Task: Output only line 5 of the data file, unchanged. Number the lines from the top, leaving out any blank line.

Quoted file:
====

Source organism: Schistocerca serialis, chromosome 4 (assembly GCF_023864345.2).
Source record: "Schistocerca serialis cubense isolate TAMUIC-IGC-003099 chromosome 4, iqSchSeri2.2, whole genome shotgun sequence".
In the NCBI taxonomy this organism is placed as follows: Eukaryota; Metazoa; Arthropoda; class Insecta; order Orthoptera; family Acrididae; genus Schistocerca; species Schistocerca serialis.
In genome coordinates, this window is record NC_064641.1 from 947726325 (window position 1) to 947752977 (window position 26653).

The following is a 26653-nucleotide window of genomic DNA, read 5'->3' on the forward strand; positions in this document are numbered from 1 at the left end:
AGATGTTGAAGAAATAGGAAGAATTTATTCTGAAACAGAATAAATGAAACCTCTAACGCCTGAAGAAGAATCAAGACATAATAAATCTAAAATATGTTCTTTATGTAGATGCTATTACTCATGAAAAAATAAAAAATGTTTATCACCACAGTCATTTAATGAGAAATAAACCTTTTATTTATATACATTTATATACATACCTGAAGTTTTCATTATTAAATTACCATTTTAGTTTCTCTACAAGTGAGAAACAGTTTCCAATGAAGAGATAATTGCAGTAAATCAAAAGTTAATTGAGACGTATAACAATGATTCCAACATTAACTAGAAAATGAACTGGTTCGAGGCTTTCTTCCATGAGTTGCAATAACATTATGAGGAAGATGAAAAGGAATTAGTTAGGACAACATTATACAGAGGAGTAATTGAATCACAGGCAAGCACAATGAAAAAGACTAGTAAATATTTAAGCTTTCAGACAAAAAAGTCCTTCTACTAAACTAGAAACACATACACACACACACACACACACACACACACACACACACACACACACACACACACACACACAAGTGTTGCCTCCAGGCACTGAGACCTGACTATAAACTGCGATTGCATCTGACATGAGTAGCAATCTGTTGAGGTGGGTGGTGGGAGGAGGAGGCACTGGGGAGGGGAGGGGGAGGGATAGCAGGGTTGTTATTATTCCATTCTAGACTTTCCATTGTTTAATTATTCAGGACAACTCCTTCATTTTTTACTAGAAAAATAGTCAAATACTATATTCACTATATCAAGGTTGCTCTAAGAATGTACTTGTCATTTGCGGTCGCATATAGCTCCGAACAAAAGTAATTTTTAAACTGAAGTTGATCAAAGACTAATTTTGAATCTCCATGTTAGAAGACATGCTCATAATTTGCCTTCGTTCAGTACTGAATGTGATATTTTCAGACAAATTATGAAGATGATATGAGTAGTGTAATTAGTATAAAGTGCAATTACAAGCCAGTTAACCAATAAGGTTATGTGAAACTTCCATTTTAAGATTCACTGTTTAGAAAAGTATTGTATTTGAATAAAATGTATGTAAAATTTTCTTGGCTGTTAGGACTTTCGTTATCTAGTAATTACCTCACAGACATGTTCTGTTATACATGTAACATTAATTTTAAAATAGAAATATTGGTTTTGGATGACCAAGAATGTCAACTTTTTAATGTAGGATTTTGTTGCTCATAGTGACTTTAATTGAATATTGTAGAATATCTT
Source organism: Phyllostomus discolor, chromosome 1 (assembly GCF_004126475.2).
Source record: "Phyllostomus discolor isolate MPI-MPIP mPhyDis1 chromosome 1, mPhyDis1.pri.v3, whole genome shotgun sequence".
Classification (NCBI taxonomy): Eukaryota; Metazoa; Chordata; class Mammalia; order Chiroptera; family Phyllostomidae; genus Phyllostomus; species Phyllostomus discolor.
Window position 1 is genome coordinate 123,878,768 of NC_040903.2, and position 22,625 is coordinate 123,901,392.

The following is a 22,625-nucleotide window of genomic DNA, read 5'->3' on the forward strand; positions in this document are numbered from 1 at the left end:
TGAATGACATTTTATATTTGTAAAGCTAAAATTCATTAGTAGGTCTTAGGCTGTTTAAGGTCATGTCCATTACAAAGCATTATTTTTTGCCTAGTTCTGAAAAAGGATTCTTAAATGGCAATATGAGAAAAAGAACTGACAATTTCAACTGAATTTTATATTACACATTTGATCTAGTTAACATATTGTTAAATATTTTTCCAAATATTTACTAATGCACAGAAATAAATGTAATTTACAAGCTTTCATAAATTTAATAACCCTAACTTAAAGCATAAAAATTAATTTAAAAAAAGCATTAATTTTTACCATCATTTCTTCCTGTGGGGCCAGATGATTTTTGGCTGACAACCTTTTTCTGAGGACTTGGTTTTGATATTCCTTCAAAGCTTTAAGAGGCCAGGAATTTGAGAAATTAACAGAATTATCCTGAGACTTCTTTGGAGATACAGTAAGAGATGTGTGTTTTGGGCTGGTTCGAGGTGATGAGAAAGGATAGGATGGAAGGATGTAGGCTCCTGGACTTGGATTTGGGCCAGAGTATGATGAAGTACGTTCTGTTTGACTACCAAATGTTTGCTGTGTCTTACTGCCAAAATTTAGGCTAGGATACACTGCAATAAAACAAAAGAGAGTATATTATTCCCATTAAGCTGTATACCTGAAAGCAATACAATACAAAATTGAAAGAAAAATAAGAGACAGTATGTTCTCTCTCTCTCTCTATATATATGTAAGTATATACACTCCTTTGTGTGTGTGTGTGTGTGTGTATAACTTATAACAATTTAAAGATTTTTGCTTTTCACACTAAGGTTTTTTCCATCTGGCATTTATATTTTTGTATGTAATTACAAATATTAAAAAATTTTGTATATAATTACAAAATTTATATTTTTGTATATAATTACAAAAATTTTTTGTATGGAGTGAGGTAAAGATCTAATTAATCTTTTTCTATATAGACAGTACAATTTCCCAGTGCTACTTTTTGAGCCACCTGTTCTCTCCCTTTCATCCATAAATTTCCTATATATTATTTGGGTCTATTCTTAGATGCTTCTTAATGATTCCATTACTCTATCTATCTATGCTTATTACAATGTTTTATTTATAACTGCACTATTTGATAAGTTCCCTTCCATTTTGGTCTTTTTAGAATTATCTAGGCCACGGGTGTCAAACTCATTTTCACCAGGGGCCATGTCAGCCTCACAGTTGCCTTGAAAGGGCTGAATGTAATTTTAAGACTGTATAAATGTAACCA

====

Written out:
The following is a 26653-nucleotide window of genomic DNA, read 5'->3' on the forward strand; positions in this document are numbered from 1 at the left end: